The school year is upon us. As parents we are struggling to grasp what the next few days, months, even entire school year, will look like. On top of all the unknowns this year is the quiet, yet constant, threat that our teachers may go on strike. Our teachers … who teach our children, who provide stability when it is hard to find, have done more for our students than we will ever understand when everything around our kids shut down.
We understand it is difficult to ask for a raise in this climate. Public and private employees have their wages frozen. Some are already taking pay cuts. Many more will have their pay cut over the next 12 months. The thing that makes teachers different is that they’ve been facing pay freezes and unacceptably low wages for decades, especially in CUSD.
And now teachers are being asked to radically and rapidly change how they do their job and go to work in what is arguably the most likely place to contract COVID-19. You can’t severely underpay a group of people for decades and then expect them to take more risks. It turns out we need teachers more than we ever thought; maybe it’s time we start paying them accordingly.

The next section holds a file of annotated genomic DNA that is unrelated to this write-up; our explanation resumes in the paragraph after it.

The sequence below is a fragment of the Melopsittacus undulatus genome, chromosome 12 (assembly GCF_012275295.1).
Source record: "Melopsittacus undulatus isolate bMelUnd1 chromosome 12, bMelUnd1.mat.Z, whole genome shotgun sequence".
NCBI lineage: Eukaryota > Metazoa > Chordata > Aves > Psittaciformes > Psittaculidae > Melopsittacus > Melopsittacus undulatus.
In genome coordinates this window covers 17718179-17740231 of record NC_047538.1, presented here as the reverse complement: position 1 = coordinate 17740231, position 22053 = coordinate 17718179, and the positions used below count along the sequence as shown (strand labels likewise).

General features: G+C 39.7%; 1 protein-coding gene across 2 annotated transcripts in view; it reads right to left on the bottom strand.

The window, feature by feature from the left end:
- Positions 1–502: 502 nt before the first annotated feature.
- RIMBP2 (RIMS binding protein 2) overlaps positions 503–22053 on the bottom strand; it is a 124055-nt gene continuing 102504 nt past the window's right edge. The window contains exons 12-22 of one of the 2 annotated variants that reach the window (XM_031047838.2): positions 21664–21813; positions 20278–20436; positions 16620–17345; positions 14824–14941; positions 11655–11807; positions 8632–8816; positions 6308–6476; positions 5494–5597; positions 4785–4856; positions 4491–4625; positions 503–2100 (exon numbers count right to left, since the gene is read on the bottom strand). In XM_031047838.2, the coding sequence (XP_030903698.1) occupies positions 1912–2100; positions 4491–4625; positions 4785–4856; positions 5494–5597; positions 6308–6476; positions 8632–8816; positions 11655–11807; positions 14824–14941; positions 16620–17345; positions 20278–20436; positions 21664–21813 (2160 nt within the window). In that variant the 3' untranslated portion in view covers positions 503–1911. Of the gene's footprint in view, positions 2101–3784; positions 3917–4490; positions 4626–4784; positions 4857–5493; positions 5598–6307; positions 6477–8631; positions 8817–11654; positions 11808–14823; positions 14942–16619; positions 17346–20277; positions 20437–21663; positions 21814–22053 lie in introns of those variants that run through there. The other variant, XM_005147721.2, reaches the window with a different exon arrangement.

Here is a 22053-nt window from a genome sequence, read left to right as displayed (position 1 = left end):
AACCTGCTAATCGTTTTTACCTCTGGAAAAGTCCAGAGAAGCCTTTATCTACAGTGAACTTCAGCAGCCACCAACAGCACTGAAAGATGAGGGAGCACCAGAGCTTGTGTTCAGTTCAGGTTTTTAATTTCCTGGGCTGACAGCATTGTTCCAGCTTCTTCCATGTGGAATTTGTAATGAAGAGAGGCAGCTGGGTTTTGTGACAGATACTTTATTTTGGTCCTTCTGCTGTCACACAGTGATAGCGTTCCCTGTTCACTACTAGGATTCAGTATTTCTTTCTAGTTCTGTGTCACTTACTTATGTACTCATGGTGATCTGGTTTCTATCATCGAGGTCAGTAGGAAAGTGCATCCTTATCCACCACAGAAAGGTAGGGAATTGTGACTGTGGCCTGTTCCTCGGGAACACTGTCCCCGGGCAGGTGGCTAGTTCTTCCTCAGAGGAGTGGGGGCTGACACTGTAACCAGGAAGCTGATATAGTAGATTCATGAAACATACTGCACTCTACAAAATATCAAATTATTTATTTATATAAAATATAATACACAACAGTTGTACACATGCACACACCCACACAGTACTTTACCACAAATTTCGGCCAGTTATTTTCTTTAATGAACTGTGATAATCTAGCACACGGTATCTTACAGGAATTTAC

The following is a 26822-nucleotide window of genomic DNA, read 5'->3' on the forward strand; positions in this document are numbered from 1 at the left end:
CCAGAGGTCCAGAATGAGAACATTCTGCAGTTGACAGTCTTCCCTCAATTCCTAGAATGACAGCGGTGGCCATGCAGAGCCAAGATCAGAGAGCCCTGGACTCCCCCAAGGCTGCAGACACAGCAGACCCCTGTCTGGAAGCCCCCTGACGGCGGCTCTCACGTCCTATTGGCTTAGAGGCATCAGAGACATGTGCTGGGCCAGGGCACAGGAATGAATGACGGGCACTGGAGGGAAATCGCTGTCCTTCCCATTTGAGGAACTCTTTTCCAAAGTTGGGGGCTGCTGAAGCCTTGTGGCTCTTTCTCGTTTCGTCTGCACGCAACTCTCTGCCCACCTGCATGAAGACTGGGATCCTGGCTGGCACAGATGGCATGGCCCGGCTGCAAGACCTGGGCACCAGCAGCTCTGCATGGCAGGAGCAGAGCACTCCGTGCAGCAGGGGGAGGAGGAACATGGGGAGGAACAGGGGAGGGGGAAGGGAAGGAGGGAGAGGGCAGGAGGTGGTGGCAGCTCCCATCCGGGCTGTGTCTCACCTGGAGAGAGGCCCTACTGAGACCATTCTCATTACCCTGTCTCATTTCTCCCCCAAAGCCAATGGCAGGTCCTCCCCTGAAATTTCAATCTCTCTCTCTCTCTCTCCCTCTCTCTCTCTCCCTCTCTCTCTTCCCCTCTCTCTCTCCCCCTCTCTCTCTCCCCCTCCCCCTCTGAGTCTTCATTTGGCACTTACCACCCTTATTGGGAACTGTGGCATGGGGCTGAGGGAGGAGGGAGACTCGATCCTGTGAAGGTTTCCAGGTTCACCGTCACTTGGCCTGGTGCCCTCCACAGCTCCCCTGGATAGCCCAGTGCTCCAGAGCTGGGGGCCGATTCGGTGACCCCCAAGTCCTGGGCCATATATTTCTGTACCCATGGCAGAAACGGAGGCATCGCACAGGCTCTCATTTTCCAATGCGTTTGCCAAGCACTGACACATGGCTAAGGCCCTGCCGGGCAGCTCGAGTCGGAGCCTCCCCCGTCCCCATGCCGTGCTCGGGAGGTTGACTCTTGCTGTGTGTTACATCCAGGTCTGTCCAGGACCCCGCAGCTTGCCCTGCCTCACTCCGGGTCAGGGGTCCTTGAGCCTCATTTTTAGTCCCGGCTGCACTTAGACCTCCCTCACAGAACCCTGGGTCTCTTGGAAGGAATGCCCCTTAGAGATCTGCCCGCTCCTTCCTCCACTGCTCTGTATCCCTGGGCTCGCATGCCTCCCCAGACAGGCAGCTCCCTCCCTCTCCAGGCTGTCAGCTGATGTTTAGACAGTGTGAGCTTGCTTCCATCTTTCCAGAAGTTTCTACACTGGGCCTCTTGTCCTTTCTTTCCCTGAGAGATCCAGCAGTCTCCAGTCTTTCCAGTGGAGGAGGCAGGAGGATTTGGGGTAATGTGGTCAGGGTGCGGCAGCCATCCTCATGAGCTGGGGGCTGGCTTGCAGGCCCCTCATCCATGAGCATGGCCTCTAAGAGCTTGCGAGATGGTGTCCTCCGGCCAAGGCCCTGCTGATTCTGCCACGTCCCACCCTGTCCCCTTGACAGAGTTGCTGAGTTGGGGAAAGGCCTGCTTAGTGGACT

We continue to hear “yes, our teachers are underpaid, they deserve more, but we just don’t have the funds to pay them.” We disagree. All of us signed here are knowledgeable of our district’s budget and we all stand by the “risk” of giving our teachers a raise. We are community members who were on the Financial Advisory Committee, who led the Measure I campaign, who attend school board meetings, are involved in our PTOs, advocate for better state funding, and more. We are not supporting a raise without understanding what that means. If in fact our budget stays negative, as our Year 3 forecast shows, then we will show up, again, to help figure it out: whether it be with cuts, a supplemental parcel tax campaign, advocating for better state funding or more.
Most of us make calculated decisions today not knowing what the future holds. We purchase homes, cars, and take out school loans, without knowing if we will be secure in our job in three years, if we will be part of pay cuts, or if a catastrophe will hit us. But we make those decisions with the mindset that we need to invest in our today to ensure a brighter tomorrow. To not do so is to neglect the foundation on which that future rests. It is in that same spirit that we must invest in our teachers today. They are worth it. Our kids are worth it. Please let us move into this year able to maintain our full focus on helping students thrive despite the significant and unprecedented challenges of this pandemic.
Editor’s note: Lafontaine read the above letter at the Aug. 13 Cabrillo Unified School District board meeting on behalf of a group of Cabrillo parents and community members.